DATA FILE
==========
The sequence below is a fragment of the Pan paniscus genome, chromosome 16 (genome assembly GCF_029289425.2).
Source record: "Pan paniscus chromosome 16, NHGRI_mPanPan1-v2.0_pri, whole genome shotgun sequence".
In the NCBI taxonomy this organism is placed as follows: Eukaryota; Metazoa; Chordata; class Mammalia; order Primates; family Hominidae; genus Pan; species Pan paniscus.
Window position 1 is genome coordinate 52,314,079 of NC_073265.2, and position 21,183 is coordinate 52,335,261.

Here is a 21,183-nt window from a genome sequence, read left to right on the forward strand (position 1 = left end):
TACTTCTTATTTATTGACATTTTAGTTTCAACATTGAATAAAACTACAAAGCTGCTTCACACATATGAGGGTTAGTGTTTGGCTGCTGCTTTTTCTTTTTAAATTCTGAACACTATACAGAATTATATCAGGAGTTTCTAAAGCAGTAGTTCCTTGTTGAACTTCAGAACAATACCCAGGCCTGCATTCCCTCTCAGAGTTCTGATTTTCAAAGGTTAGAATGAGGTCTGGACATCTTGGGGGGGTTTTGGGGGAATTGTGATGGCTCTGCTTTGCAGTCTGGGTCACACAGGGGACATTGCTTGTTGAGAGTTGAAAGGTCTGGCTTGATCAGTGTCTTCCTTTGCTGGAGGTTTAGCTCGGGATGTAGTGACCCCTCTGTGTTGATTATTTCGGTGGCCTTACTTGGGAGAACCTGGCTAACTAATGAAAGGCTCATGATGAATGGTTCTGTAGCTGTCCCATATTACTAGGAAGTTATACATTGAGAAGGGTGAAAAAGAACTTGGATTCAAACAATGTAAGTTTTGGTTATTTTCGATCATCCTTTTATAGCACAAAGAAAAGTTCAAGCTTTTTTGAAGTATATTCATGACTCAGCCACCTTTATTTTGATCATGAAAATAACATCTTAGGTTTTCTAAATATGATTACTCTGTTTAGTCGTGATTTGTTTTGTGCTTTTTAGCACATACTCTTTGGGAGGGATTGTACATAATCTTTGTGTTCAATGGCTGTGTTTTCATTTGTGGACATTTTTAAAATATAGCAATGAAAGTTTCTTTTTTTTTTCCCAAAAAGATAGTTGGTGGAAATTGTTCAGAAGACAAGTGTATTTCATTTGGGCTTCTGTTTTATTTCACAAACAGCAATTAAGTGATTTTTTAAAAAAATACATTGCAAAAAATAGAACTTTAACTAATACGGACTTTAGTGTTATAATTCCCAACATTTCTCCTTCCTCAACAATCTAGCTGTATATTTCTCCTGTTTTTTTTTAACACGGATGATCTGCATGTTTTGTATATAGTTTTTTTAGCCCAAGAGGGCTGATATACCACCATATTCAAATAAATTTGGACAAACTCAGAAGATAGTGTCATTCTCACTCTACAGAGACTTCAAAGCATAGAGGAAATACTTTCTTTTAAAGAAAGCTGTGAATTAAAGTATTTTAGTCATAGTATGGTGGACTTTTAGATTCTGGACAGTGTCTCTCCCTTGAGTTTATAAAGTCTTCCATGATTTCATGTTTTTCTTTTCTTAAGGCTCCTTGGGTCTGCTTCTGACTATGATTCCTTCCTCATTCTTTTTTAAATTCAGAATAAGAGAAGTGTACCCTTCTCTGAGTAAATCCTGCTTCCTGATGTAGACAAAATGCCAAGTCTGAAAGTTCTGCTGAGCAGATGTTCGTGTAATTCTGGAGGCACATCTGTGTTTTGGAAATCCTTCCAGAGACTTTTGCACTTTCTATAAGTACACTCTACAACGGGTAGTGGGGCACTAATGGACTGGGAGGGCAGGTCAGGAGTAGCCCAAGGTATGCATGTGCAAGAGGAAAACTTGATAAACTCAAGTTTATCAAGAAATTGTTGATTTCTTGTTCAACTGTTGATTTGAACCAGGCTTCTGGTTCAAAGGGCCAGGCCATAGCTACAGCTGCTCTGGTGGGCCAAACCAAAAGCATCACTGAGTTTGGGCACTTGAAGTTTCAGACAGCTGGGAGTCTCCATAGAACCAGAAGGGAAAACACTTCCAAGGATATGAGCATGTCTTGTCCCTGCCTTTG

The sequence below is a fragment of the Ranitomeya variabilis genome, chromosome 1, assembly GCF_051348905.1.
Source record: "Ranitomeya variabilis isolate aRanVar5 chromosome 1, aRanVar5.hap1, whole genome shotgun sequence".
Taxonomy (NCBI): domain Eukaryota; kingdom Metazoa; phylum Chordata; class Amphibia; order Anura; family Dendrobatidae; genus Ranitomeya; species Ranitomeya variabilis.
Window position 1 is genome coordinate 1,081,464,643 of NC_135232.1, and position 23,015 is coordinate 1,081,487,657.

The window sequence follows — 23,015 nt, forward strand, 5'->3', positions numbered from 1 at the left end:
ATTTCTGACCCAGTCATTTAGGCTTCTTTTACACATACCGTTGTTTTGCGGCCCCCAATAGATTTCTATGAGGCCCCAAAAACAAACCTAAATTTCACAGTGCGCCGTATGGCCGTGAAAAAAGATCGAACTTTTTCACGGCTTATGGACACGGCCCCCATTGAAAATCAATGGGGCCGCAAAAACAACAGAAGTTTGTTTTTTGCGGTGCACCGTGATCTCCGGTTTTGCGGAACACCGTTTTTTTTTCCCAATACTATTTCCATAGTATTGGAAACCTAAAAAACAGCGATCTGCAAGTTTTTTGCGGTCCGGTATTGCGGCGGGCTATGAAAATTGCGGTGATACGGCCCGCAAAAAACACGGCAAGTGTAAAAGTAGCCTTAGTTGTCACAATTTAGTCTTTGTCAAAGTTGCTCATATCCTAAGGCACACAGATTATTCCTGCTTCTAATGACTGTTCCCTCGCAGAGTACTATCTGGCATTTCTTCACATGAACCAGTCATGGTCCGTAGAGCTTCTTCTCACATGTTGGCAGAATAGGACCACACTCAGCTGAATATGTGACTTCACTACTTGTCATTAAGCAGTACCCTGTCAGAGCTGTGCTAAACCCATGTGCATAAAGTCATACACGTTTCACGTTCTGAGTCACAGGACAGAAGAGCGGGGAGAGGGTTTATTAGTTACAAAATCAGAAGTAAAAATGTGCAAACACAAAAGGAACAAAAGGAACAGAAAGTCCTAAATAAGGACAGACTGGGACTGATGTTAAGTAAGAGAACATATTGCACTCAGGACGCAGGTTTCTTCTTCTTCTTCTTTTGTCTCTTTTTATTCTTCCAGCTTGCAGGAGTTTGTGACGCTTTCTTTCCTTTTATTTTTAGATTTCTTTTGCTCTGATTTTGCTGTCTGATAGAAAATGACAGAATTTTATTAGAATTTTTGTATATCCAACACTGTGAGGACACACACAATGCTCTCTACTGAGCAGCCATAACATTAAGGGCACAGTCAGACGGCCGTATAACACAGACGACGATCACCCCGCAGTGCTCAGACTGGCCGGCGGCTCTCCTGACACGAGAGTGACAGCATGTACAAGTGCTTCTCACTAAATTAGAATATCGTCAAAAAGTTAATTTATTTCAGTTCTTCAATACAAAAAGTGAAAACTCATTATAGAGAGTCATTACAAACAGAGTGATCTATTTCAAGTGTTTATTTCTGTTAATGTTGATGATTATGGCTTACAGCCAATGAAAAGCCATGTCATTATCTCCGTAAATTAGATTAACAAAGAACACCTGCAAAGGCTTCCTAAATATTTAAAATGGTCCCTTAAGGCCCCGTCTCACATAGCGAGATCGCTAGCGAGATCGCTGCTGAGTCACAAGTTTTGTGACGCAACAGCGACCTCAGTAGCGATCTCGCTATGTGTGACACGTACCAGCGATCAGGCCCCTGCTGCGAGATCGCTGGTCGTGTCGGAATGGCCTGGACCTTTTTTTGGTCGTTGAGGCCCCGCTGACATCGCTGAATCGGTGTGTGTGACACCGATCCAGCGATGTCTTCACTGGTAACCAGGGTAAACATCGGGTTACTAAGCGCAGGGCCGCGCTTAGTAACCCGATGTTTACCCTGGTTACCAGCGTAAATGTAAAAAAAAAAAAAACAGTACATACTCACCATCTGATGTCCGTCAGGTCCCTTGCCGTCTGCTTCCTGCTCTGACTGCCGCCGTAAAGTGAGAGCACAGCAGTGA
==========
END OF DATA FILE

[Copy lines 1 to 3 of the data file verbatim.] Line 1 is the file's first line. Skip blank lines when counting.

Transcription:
The sequence below is a fragment of the Pan paniscus genome, chromosome 16 (genome assembly GCF_029289425.2).
Source record: "Pan paniscus chromosome 16, NHGRI_mPanPan1-v2.0_pri, whole genome shotgun sequence".
In the NCBI taxonomy this organism is placed as follows: Eukaryota; Metazoa; Chordata; class Mammalia; order Primates; family Hominidae; genus Pan; species Pan paniscus.